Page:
Study: Online Dating More Likely to End in Happy Marriage
Online Dating Really Can Lead to Love
Meeting online leads to happier, more enduring marriages. By William Harms. June 3, More than a third of marriages between and began online, according to new research at the University of Chicago, which also found that online couples have happier, longer Read more. Showing 1 - 1 of 1 results . 13 Aug Think online dating is amazing? The University of Chicago has your back. Already convinced, as researchers say Sales was, that we're living through some kind of apocalypse? Studies from the University of Michigan will gladly “prove” it. The debate over the net social value (or harm!) of online dating is. 9 Mar John Cacioppo. Tiffany and Margaret Blake Distinguished Service Professor of Psychology and of Psychiatry and Behavioral Neuroscience, and Director of the Center for Cognitive and Social Neuroscience, University of Chicago.
A survey of married Americans finds that one third met online and that their marriages do just as well as the marriages of the rest. Millions of people first met their spouses through online dating.
ONLINE LOVE & MARRIAGE
But how have those marriages fared compared with those of people who met in more traditional venues such as bars or parties? Pretty well, according to a new study. A survey of nearly 20, Americans reveals that marriages between people who met online are at source as stable and satisfying as those who first met in the real world—possibly more so.
When online dating started gaining widespread attention a decade ago, many people considered it creepy. But after the exponential growth of dating websites such as Match and OkCupid, online dating has become a mainstream activity. John Cacioppo, a psychologist at the University of Chicago in Illinois, wondered how online dating has changed American family life.
Enough time has passed that millions of Americans who first met online are now married, a population large enough for traditional psychological survey techniques. Cacioppo is a scientific adviser to eHarmony, one of the largest online dating sites.
He convinced the company to pay for an online survey of Americans. Nearly half a million people received an e-mail from uSamp, a company that pays people to take part in surveys. From the nearlywho responded, a population of 19, people were chosen, all of whom got married between and For participants who were still married, the questionnaire included a battery of questions that social psychologists use to assess relationships.
For example, respondents were asked, "Please indicate the degree of happiness, all things considered, of your marriage. Since eHarmony has an obvious conflict of interest, Cacioppo asked two statisticians with no connection to the company, Elizabeth Ogburn and Tyler VanderWeele of the Harvard School of Public Health in Boston, to analyze the answers.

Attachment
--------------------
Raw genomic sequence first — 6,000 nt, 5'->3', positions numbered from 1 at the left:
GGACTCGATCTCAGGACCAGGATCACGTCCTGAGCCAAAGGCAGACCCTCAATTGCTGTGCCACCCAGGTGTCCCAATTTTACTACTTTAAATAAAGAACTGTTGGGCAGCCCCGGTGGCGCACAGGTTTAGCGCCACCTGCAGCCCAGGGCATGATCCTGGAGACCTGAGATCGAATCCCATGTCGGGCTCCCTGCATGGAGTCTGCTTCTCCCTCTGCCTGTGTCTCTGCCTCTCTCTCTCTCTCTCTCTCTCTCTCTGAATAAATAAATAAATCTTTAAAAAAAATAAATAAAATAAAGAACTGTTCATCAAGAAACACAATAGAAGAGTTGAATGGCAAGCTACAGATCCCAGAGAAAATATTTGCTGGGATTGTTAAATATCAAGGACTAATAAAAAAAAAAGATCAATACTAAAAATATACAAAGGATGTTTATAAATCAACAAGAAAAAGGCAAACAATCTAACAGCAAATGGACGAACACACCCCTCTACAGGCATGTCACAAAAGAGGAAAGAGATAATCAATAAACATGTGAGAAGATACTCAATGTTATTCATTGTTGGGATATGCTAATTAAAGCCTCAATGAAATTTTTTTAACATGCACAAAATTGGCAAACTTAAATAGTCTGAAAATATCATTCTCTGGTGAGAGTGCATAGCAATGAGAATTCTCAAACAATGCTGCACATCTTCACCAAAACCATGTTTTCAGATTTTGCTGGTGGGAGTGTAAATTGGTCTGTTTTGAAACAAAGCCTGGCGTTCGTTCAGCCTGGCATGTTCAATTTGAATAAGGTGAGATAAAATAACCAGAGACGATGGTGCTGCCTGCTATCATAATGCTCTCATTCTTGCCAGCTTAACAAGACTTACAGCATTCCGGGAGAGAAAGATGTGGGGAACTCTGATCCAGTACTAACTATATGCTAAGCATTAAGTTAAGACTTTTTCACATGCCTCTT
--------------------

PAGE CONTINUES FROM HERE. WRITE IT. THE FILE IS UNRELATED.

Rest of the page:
When researchers looked at how many couples had divorced by the end of the survey period, they found that 5. John Cacioppo, a psychologist at the University of Chicago in Illinois, wondered how online dating has changed American family life. Martin Chilton selects 30 great one-liners from the comedian and film star Woody Allen. Apps like Grindr and Tinder show a user's photo before anything else.
The survey was conducted in the summer of The results confirm that online dating is now one of the most common ways to meet future spouses. To ensure that the sample is representative of the U. Over one-third of the people who married between and reported meeting their spouse online. About half of all people who met their spouse online met through online dating, whereas the rest met through other online venues such as chat rooms, online games, or other virtual worlds.
And online marriages were durable. In fact, people who met online were slightly less likely to divorce and scored slightly higher on marital satisfaction. After controlling for demographic differences between the online and real-world daters, those differences remained statistically significant, the team reports online today in the Proceedings of the National Academy of Sciences.
He adds that the only way to prove that online dating has an effect on marital outcomes—positive or negative—is to do a controlled trial in which people are randomly assigned to meet people online or in the real world.
Martin Chilton selects 30 great one-liners from the comedian and film star Woody Allen. People who reported meeting their spouse online tended to be age and of higher income brackets than those who met their spouses offline, the survey found. That being said, the lies were generally small, and were about height, weight, or age. What does it take to turn a zillion options on the here into an actual date — and maybe even a happy relationship?
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